If I Had A Dime…
I cannot tell you how often a seller has said me “just tell them (buyers) to make an offer”. Translation is yes, I have overpriced my home, but I will take a low ball offer. Unfortunately, as Al Filippone explains in his post below, to overprice your home and then hope to engage your buyer is never a good strategy. Odds are “your buyer” will never even see your home. Read on…
Our last blog post included some of the reasons that home sellers do themselves a disservice by pricing their home too high from the onset. Today we answer a question that is asked by many who are puzzled by the fact that their home hasn’t received even a “low ball” offer. “Why hasn’t someone at least made an offer?” the listing agent will often hear from a frustrated seller.
The graphic below, from real estate educator David Knox, will be our focal point for the purpose of helping sellers understand the answer to this question.
The National Association of Realtors has determined that most buyers will eventually spend in the area of 5% more than what they initiallly plan on spending. They begin by looking in a certain price range, don’t find what they want and then bump their price upwards. (The same is true when purchasing a car, clothing and I suppose that’s not all.)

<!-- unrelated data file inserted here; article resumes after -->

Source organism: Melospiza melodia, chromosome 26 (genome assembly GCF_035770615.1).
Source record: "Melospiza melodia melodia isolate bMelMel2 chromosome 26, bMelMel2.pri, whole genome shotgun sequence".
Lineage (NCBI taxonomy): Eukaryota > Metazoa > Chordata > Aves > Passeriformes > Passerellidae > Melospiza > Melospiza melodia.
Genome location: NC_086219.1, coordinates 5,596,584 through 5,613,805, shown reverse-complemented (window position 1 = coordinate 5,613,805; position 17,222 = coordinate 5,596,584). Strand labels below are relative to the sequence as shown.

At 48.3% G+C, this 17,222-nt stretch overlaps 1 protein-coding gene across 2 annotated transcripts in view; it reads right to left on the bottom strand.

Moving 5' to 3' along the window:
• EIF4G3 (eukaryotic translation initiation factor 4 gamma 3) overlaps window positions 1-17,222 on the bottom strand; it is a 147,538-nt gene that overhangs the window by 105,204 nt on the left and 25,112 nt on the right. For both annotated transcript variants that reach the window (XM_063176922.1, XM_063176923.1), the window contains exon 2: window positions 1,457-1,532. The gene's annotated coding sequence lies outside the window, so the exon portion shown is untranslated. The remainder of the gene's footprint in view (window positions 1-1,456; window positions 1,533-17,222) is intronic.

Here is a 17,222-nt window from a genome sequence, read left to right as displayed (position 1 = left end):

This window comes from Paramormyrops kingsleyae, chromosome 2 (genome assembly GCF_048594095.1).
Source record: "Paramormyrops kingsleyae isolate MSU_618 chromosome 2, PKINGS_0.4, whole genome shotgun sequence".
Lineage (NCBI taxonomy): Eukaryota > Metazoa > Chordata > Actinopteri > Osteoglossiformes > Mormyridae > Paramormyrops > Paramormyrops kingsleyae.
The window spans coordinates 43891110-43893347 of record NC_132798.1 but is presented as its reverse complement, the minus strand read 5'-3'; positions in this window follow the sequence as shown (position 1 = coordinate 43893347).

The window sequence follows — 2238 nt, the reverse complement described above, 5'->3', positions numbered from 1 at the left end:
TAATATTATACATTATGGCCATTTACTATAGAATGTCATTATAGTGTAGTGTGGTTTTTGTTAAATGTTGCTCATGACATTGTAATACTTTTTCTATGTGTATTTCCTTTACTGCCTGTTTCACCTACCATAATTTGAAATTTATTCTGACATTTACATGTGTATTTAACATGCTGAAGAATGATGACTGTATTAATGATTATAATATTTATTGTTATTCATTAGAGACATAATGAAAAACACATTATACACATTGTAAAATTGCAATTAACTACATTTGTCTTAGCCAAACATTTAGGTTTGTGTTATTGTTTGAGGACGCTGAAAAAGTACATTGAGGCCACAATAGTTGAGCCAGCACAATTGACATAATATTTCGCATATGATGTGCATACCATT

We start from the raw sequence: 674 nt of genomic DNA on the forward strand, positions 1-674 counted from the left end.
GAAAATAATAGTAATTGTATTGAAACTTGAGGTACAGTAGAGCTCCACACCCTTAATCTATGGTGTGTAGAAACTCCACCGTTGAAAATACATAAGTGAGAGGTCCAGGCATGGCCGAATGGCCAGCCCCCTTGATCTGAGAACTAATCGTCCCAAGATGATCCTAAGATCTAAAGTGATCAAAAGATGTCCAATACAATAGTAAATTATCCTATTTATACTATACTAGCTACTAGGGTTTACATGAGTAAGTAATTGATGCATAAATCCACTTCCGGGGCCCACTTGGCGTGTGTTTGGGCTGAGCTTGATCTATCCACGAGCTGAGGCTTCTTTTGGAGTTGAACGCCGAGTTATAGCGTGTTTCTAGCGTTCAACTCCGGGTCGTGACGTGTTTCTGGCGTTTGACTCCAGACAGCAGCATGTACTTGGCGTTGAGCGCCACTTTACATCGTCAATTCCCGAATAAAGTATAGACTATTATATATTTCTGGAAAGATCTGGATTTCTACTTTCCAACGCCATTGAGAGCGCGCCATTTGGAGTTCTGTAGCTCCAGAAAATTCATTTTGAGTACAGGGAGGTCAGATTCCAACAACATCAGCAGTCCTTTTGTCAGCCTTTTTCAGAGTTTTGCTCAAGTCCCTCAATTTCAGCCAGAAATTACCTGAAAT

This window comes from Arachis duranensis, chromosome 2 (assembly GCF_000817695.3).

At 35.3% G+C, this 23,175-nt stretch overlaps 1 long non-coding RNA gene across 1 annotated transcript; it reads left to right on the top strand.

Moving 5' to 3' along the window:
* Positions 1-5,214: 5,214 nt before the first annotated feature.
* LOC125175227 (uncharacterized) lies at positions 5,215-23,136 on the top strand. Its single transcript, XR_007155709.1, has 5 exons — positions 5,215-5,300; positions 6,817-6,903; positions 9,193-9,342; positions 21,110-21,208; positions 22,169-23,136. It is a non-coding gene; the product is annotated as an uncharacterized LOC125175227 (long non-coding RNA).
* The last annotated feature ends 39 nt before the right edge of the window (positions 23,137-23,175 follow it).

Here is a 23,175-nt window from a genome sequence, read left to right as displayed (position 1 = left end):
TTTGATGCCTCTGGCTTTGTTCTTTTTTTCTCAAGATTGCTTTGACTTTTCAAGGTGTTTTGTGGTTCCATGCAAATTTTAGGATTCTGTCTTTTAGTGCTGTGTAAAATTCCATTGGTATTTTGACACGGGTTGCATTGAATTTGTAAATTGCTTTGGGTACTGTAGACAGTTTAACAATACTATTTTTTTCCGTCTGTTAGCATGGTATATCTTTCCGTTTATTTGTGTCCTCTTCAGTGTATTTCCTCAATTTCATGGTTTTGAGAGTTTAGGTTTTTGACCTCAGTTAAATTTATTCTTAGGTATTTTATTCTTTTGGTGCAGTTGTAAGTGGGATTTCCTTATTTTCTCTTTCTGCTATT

The consequence of pricing a home too far above market value is illustrated above. The buyer who views this home will be comparing it to homes of greater value. Those who will eventually spend 5% more than where they are looking, even if they don’t know it yet, will typically not see a home that is priced dramatically higher than the buyer’s initial price range. At times even if it’s simply 15% or more.
Thus, when a seller complains that, “The wrong buyers are seeing my home!”, they’re right. Not, however, the wrong profile of buyer which is what they think. In actuality, it’s the wrong buyer in the sense that the home needs to be viewed by someone who will meet the homeowner’s price. That’s the benefit of pricing a home right at or just slightly above what appears to be market value based on all the data – to capture that buyer who will eventually spend 5% more.
In addition to attracting the wrong buyers, the wrong price has other drawbacks:
- The home will likely not appear on the buyers radar if it’s much higher than the 5% differential.
- The home may serve as a catalyst to sell other homes that offer more value.